To keep up with the demand on the busy loggers, last year they decided to replace an older Mack Quantum with a new truck.

"Reliability was our biggest concern. We work in some pretty remote places, so we didn’t want any gear that could cause us issues," Craig says.

Choosing the right truck

The pair says that while Mack had been a good brand for them in the past, it wasn’t a case of jumping into the first Mack truck they saw, looking at almost every brand on the market across the price range.

"The Mack was a bit dearer than most of the others actually, but we hunted through just about everything there was, and we could have bought a truck that was $100k less," Jeff says.

When searching for the new truck, the pair says everyone had opinions on trucks and problems associated with each brand and model.

"We said to ourselves that it looks like we’ve got to pick the problems you want, basically," Jeff says.

"In saying that, there wasn’t anything bad anyone had to say about the Mack."

The pair says they looked closely at another popular brand, but the Mack surpassed it in comfort. "I couldn’t believe the difference. The other truck felt as if I was sitting off the edge of the seat," Jeff says.

In the end, Craig and Jeff both agreed the Mack Trident was more suited to their business model—and ‘all the better’ when it looks "pretty mean", the proud owners say.

Nine axles

The nine axles of the entire unit are set up to easily handle the 50-tonne load that the 535hp Mack MP8 SCR engine with 1920ft-lb of torque, has been hauling for the last two weeks on its daily trip through to the Timaru port. All this sits atop Meritor RT46-160GP diffs and 55" (1397mm) long heavy-duty parabolic springs with heavy-duty shock absorbers.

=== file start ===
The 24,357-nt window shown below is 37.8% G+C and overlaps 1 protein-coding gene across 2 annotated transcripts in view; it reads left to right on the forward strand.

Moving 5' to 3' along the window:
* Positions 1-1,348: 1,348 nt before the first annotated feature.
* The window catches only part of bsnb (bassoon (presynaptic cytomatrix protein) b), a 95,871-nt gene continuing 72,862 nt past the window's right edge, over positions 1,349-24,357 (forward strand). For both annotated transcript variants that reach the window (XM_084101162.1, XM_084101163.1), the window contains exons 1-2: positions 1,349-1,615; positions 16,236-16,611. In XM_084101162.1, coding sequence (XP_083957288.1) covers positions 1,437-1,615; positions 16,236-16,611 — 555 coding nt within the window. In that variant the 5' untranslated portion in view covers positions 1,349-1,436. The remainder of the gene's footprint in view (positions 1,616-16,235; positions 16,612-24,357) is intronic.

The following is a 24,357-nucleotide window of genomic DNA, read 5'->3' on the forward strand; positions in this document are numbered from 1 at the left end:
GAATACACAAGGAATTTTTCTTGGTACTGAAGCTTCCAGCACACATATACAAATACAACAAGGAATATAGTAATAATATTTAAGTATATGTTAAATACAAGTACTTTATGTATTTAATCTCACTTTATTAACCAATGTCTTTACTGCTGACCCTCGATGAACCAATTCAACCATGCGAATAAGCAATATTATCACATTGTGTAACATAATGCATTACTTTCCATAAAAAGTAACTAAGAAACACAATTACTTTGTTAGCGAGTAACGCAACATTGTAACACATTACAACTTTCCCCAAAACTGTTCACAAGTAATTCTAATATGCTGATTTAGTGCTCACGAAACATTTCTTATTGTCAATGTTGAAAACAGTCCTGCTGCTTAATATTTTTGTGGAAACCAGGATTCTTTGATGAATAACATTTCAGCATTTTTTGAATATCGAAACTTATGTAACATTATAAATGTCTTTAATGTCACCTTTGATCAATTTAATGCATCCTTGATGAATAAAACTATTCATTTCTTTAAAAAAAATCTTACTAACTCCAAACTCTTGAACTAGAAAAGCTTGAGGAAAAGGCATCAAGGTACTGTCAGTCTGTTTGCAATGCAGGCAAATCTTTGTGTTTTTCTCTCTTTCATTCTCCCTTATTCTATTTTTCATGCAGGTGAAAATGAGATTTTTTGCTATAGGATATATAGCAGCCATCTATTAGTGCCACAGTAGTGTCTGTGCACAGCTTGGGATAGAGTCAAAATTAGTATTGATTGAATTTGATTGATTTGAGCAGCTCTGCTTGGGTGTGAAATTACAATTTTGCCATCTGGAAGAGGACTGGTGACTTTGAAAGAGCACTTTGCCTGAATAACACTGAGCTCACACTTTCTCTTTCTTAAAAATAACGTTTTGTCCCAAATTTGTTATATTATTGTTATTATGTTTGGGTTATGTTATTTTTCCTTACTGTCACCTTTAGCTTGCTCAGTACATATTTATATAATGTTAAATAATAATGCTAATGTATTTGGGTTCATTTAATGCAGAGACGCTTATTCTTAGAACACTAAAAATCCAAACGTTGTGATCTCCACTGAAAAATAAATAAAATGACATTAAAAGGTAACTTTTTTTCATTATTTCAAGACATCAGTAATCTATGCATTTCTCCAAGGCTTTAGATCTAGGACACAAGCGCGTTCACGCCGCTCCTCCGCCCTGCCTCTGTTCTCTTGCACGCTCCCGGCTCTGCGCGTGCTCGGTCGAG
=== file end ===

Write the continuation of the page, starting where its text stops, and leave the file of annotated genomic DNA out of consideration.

Trailer build

Thanks to the pressure currently on the trailer building industry, it took some time for the completed five-axle unit to be delivered, the delay causing some issues that had to be worked through. "We bought it as a four-axle and it was converted out to a five-axle," Jeff says.

"It has been fitted with new rims, and there are a few minor things to do, but it’s coming along."

Specialist skills

In the pilothouse is George Foster, who was brought in especially to drive the new rig. Looking pretty comfortable behind the wheel, he tells me he is progressively becoming accustomed to the truck after coming from DAF, Foden, and Volvo.

"It’s comfy, it’s quiet. The power’s good.

It has good visibility, which is surprising considering the stacks (air cleaners) and stuff on it."

AMT transmission